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By April 23, 2021 Read More →

Back in Time for Lunch with Eleanor Roosevelt

Back in Time for Lunch with Eleanor Roosevelt

While browsing through the 1936 issues of the Transcript, I came across a blurb about Eleanor Roosevelt driving through New Hampshire

Eleanor Roosevelt behind the wheel of an open roadster

Eleanor Roosevelt loved to drive and often acted as her own chauffeur. She is seen here with her friend Nancy Cook leaving for a vacation in May 1933.

and stopping in Peterborough. That got me thinking about how I would have entertained Eleanor if I had the opportunity to meet her.

Here’s what we know…

Eleanor Roosevelt was probably one of the most well-known of all our country’s First Ladies. Due to Franklin Roosevelt’s physical limitations, she was often her husband’s eyes and ears as she traveled around the country during his 1933–1945 presidency.

One of Eleanor’s trips took her and her assistant, Mrs. Schneider, to Concord, NH, on April 27, 1936, where she spoke to students at St. Paul’s School. I’m sure part of the reason the school was able to persuade her to make the trip was that two of the students she would be addressing were her nephews, Henry and Daniel Roosevelt.

On the morning of April 28, 1936, Eleanor and Mrs. Schneider headed out of Concord in their open roadster, traveling south on Route 202.Newsclipping reporting Mrs. Roosevelt's stop in Peterborough All went well until they reached Peterborough and discovered the Grove Street Bridge was closed, due to the damage it had received during the disastrous flood that had occurred the previous month. Eleanor turned her big roadster around and headed to the corner of Grove and Main Streets, where she pulled in front of Cass’s Store to ask someone for an alternative route to reach Fitchburg, MA. (Her Peterborough detour was not the first one she had encountered on this trip. The Flood of ’36 caused much damage in March 1936, closing many highways and bridges in the area for months.)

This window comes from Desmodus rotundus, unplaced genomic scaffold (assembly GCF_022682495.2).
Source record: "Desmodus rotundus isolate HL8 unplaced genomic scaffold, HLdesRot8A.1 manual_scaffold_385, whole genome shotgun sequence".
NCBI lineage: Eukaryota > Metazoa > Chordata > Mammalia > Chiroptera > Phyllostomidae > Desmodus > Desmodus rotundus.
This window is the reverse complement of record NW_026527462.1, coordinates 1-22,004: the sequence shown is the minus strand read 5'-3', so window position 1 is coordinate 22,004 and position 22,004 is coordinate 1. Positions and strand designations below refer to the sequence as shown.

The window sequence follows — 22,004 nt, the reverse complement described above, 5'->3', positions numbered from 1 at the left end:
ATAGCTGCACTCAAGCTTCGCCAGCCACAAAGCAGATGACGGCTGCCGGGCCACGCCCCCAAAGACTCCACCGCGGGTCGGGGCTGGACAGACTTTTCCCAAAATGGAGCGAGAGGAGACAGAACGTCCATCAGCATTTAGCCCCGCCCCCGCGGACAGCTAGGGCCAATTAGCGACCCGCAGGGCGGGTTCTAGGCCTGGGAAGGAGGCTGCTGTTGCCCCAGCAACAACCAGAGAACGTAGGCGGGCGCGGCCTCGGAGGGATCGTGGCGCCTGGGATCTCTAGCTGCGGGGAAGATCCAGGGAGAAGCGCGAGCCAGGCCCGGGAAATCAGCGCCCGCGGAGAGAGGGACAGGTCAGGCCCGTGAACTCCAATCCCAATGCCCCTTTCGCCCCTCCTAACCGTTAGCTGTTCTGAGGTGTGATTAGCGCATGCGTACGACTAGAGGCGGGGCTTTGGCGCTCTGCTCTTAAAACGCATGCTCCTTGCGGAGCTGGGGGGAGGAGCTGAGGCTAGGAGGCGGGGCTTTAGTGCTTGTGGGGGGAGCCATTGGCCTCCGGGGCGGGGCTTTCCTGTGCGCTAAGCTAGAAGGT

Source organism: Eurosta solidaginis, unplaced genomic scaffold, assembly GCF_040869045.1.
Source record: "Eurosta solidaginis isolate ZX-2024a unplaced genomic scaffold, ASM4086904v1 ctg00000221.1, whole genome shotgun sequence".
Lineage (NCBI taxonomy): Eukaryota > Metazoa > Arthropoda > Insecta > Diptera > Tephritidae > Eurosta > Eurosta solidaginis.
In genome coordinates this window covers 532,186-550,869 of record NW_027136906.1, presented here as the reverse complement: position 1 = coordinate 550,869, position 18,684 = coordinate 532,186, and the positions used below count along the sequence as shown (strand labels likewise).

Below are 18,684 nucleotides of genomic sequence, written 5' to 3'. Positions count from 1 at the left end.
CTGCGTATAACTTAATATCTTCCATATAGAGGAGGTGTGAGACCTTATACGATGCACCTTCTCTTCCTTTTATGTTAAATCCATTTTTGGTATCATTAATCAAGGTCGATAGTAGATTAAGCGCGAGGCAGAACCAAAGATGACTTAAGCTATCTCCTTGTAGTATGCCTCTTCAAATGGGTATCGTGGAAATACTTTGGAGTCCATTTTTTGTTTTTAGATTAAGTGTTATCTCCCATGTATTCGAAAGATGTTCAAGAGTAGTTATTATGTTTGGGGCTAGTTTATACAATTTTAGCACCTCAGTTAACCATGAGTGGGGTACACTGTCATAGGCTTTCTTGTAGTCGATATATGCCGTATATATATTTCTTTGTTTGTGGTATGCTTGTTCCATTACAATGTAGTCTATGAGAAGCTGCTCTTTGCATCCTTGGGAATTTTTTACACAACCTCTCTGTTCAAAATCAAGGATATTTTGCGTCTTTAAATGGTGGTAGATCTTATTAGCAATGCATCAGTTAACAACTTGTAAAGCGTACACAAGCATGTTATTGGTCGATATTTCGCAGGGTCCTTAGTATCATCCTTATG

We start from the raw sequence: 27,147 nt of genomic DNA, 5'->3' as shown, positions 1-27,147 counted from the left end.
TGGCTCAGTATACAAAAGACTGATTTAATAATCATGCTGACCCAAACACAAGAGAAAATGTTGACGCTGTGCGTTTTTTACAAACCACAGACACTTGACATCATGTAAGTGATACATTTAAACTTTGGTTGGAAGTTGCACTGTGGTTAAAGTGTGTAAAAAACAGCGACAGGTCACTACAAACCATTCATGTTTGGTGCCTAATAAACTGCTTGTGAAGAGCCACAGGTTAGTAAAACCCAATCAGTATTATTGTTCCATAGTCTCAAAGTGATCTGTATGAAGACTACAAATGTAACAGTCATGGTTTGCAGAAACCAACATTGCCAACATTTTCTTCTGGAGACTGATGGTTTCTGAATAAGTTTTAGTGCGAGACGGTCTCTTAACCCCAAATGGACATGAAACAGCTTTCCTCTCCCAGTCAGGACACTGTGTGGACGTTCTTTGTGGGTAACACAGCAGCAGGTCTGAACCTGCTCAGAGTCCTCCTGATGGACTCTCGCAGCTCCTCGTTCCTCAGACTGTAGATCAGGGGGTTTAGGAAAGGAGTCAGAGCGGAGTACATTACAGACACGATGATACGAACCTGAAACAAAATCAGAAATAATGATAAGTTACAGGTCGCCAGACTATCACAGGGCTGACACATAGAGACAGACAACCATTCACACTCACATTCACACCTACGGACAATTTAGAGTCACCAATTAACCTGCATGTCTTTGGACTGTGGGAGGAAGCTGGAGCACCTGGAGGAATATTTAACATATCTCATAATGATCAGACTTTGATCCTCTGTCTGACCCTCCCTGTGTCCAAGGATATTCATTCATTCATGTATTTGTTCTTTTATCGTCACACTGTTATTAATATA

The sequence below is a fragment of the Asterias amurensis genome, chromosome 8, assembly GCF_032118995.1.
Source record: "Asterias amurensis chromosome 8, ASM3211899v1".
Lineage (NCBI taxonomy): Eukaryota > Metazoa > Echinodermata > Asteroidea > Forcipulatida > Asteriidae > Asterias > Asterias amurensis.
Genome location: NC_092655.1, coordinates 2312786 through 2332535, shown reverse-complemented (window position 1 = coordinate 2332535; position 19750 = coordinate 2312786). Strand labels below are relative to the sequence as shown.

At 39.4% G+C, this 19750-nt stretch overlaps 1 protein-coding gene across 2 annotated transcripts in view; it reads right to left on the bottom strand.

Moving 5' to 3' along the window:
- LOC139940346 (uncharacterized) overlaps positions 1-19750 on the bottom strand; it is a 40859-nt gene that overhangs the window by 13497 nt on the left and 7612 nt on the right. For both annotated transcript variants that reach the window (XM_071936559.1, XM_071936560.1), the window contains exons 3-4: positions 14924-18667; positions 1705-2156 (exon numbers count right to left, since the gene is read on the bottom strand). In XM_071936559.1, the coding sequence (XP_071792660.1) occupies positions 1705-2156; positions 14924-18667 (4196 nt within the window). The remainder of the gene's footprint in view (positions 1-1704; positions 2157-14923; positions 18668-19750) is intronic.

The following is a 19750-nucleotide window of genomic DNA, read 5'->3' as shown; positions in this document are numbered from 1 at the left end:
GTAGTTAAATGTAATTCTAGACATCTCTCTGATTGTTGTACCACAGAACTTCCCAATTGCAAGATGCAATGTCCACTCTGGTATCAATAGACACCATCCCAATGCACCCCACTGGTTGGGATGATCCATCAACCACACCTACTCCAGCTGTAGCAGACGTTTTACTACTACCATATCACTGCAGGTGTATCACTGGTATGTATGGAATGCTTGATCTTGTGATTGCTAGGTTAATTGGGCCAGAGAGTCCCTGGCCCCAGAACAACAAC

Here’s what I imagine…

Imagine that it is close to lunchtime and Eleanor asks me for directions. (Thank heavens this part is fictional because I’m terrible at giving directions!) And somehow I convince Eleanor and Mrs. Schneider to join me for lunch. What do I serve them?

The country was in a period of rationing and making do. The Roosevelts wanted to set a good example by living like everyone else. So nothing elaborate on the menu. I know Eleanor liked scrambled eggs, as she made and served them from a chafing dish on most Sunday evenings when she was home. And hot dogs were a favorite, as we remember she even served those to the King and Queen of England upon their visit to her home at Val-Kill Cottage. But I think my famous guests might have also enjoyed some fried scrapple and sautéed
apples for lunch. It was a frugal yet tasty meal.

I’m sure during our luncheon Eleanor would have questions for me about ways the town was dealing with shortages, and more than likely she would ask my opinion on the ways women could move into roles formerly filled by men. I’m also quite sure she would have made me feel her equal.

Here’s what we ate...

Fried Scrapple

Click for the recipe

Next week we will be Back in Time for Dinner with Ralph Waldo Emerson!


Lorraine, the Monadnock Center's Resident Culinarian  

Lorraine Walker is the Monadnock Center’s resident culinarian. When she isn’t serving up tasty treats from the Phoenix Mill House hearth, she can be found poring over historic cookbooks and local history documents in the archives.